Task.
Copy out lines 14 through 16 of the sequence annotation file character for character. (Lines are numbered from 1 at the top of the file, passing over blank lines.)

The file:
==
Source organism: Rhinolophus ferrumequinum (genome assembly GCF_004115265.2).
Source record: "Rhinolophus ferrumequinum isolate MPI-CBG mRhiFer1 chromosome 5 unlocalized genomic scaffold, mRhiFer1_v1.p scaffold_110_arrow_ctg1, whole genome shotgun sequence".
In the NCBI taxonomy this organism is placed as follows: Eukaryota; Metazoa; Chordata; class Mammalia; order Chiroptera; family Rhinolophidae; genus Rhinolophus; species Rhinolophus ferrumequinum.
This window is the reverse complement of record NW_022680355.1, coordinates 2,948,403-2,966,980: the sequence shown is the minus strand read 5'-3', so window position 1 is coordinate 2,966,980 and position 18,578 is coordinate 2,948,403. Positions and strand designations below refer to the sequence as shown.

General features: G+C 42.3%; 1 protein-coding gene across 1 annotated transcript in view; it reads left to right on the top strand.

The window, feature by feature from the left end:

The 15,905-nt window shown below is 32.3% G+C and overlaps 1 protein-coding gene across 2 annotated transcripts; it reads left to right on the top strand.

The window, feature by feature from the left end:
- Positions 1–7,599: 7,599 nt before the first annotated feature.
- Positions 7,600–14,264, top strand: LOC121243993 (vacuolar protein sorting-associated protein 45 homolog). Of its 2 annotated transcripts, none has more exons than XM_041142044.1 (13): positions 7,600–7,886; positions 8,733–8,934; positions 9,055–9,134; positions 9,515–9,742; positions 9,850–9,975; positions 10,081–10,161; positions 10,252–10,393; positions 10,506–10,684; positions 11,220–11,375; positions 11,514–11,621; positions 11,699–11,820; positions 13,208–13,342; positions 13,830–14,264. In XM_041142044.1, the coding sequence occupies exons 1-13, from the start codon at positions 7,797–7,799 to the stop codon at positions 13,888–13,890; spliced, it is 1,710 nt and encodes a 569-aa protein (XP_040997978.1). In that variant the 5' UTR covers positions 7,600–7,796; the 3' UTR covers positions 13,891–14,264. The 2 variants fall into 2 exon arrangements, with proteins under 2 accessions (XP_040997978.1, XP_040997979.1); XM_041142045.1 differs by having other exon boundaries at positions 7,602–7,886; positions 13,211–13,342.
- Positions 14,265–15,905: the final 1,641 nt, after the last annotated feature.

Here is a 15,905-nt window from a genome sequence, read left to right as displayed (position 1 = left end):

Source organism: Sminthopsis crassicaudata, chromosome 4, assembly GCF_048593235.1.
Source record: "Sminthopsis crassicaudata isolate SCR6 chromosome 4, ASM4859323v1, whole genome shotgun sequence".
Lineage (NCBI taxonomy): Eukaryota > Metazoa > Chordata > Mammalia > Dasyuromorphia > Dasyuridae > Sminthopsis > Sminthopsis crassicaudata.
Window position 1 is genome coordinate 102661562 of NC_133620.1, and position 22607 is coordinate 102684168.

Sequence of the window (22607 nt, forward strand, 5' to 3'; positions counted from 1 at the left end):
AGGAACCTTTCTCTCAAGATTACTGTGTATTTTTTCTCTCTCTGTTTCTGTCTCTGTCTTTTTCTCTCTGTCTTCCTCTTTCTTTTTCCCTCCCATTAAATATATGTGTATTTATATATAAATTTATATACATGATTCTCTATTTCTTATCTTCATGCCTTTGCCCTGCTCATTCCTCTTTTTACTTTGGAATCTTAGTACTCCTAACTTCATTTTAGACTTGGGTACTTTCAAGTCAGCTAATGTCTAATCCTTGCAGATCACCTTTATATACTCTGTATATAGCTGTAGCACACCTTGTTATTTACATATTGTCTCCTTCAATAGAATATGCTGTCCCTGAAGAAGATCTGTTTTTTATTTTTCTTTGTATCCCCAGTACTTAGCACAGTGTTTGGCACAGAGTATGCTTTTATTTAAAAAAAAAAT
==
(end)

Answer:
Source record: "Sminthopsis crassicaudata isolate SCR6 chromosome 4, ASM4859323v1, whole genome shotgun sequence".
Lineage (NCBI taxonomy): Eukaryota > Metazoa > Chordata > Mammalia > Dasyuromorphia > Dasyuridae > Sminthopsis > Sminthopsis crassicaudata.
Window position 1 is genome coordinate 102661562 of NC_133620.1, and position 22607 is coordinate 102684168.